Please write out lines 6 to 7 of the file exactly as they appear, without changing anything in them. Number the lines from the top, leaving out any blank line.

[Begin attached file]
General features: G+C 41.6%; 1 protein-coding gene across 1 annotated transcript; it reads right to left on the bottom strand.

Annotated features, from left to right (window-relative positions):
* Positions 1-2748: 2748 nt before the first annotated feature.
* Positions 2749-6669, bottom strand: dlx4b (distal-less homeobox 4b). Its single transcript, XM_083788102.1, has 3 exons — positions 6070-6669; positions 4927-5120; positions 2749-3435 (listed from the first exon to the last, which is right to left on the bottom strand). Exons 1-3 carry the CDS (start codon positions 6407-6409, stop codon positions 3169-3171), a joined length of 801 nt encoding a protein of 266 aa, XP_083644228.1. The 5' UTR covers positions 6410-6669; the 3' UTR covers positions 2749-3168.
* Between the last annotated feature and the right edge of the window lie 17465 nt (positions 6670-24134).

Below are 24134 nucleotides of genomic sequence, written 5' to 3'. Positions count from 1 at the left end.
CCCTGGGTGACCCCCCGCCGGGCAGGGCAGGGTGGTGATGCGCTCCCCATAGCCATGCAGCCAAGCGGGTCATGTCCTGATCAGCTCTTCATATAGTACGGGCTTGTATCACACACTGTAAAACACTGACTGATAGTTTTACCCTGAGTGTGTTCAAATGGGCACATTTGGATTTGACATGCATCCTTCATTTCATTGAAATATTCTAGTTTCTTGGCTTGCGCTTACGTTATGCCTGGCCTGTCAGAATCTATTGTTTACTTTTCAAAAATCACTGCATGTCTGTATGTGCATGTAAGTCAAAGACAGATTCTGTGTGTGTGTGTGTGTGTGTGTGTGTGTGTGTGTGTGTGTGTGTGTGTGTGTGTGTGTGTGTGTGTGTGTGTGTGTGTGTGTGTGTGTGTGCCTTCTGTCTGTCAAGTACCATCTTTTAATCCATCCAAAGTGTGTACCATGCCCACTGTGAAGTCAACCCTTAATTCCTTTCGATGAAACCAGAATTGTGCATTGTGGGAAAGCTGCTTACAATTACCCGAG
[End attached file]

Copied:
Below are 24134 nucleotides of genomic sequence, written 5' to 3'. Positions count from 1 at the left end.
CCCTGGGTGACCCCCCGCCGGGCAGGGCAGGGTGGTGATGCGCTCCCCATAGCCATGCAGCCAAGCGGGTCATGTCCTGATCAGCTCTTCATATAGTACGGGCTTGTATCACACACTGTAAAACACTGACTGATAGTTTTACCCTGAGTGTGTTCAAATGGGCACATTTGGATTTGACATGCATCCTTCATTTCATTGAAATATTCTAGTTTCTTGGCTTGCGCTTACGTTATGCCTGGCCTGTCAGAATCTATTGTTTACTTTTCAAAAATCACTGCATGTCTGTATGTGCATGTAAGTCAAAGACAGATTCTGTGTGTGTGTGTGTGTGTGTGTGTGTGTGTGTGTGTGTGTGTGTGTGTGTGTGTGTGTGTGTGTGTGTGTGTGTGTGTGTGTGTGTGTGTGCCTTCTGTCTGTCAAGTACCATCTTTTAATCCATCCAAAGTGTGTACCATGCCCACTGTGAAGTCAACCCTTAATTCCTTTCGATGAAACCAGAATTGTGCATTGTGGGAAAGCTGCTTACAATTACCCGAG